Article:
Learn how to turn a home into eco friendly condos using insulation.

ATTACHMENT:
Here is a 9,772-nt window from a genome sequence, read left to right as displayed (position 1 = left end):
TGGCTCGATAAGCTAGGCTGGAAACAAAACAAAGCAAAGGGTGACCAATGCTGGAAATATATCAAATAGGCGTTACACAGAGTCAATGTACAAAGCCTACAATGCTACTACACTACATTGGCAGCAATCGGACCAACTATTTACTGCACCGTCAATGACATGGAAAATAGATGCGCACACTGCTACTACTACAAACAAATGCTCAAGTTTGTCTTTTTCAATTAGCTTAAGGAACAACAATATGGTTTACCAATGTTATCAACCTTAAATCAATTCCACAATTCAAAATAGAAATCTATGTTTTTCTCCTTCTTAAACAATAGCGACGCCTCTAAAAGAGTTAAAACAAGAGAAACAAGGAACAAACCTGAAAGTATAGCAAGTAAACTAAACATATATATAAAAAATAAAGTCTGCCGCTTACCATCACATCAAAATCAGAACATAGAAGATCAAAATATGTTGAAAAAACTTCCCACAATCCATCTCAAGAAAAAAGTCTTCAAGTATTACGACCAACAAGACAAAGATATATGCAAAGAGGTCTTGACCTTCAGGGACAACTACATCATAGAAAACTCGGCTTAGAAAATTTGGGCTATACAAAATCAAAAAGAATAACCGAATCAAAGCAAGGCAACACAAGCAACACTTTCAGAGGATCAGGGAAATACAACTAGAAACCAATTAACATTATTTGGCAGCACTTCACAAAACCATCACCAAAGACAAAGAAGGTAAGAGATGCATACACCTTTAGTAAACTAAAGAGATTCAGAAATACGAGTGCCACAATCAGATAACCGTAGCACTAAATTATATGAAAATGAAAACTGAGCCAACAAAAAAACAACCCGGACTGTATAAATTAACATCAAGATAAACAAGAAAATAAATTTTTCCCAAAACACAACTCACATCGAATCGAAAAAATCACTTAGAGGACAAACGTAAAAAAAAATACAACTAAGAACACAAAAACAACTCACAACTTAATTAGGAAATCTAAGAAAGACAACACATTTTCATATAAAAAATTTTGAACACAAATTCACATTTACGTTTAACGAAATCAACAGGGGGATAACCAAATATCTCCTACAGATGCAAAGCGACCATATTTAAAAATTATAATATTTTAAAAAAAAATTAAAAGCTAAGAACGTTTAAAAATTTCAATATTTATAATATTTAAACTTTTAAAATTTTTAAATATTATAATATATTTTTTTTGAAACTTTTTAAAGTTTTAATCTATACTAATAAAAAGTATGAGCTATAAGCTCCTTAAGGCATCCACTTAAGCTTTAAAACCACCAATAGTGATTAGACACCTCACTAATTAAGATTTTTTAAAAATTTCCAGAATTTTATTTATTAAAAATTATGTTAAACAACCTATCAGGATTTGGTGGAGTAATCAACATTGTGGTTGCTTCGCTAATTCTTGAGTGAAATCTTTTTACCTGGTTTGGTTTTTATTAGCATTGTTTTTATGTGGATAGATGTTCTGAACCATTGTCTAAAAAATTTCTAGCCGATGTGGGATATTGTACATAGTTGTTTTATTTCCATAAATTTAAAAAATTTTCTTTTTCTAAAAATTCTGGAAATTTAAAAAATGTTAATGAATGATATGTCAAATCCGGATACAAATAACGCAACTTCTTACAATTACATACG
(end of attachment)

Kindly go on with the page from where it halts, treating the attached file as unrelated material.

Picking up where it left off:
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Steve Thomas: Today on Renovation Nation, turning one hundred year old multi family homes into eco-friendly condos. Now this a tool I don't know. I don't have a need for it, but that doesn't mean that I shouldn't own one. Then spray on foam insulation with no harmful chemicals whatsoever. Can you eat it? Marc Rinaldi: You can eat it. It's salty and gritty. Steve Thomas: It is salty and later, green roofs that cool down Chicago's buildings starting with City Mall. Female Speaker: It was actually 74 degrees here, it was 152 on the black tar side. Steve Thomas: Our nation has a challenge, how do we renovate our homes in a way that's in sync with the planet? I am Steve Thomas and together we'll find the answers on Renovation Nation. Sean's next goal is to conserve energy by installing insulation throughout the house. Contractor Sean Jeffords has turned this old mill workers house into two condos designed to conserve natural resources. He is installing a rainwater collection system to save water, and he is about to put in a high performance insulation product to save energy. Since he has just began installing the insulation, most of his walls are still bare. Here you can see the old framing. Sean Jeffords: That's right. Wow! Steve Thomas: Look at this. Sean Jeffords: Yeah, there is some mystery here. Steve Thomas: Still the bark on the rafters there. Sean Jeffords: That's it. I try to keep as much of the design down as possible and maximize that wood. Steve Thomas: All build them, like they're used to, that's a good thing. Sean Jeffords: Grab these, all get up. Steve Thomas: Well, these were never designed to be fancy houses, they were down and dirty workers house, that's it. When Sean bought the house, there was no insulation in it at all. So all the heat that was created quickly escaped through the walls. But all that's changing now. Insulation you are using, which is still wet, what is this stuff? Sean Jeffords: This here Steve is a product that's called aircrete. They call it aircrete because it's cement based foam. Steve Thomas: What's in it exactly? Sean Jeffords: Well, they have got a -- Steve Thomas: Is it a polyurethane foam? Sean Jeffords: It's not polyurethane foam, there is no petroleum, it is a cement foam air mixture, and Mark can probably give us the low down on all the different components a lot better. Steve Thomas: So Marc is the guy who is going to be spraying foam like that? Sean Jeffords: That's right. Steve Thomas: That's one of our projects? Sean Jeffords: That's one of our projects today. Steve Thomas: Cool! Marc is outside with his crew getting the cement foam ready. Marc Rinaldi: Hi Steve, how are you? Steve Thomas: Good. How do you get cement to turn into foam? Marc Rinaldi: What we do is we make air bubbles and then we wrap them with cement. So we run an agent, an expanding agent and when it comes out it's full of bubbles and then the cement comes in through an orifice here which sprays over the bubbles. Steve Thomas: So it's not petroleum based. Marc Rinaldi: Non-petroleum, no. Steve Thomas: It's got no petrochemicals or anything else? Marc Rinaldi: Nothing, no harmful chemicals whatsoever. Steve Thomas: Can you eat it? Marc Rinaldi: You can eat it. It's salty and gritty and it doesn't taste good, but you can eat it. Steve Thomas: Have you eaten it? Marc Rinaldi: Yes, I have Steve Thomas: Your own? Marc Rinaldi: Yes, I have. I have. Steve Thomas: You want to eat some more? Marc Rinaldi: A little bit for you, alright? Steve Thomas: Alright! Is that your sales pitch? Marc Rinaldi: No. I don't need it all time, I really don't, because it's really salty. Steve Thomas: Can I eat it? Marc Rinaldi: You can, if you want. Steve Thomas: It's disgusting. It is salty. That must be the cement Marc Rinaldi: Probably the calcium chloride. Steve Thomas: What? Marc Rinaldi: Calcium Chloride. Steve Thomas: So the foam is not good for eating, but how about shaving? Marc Rinaldi: Fortunately this product makes an exce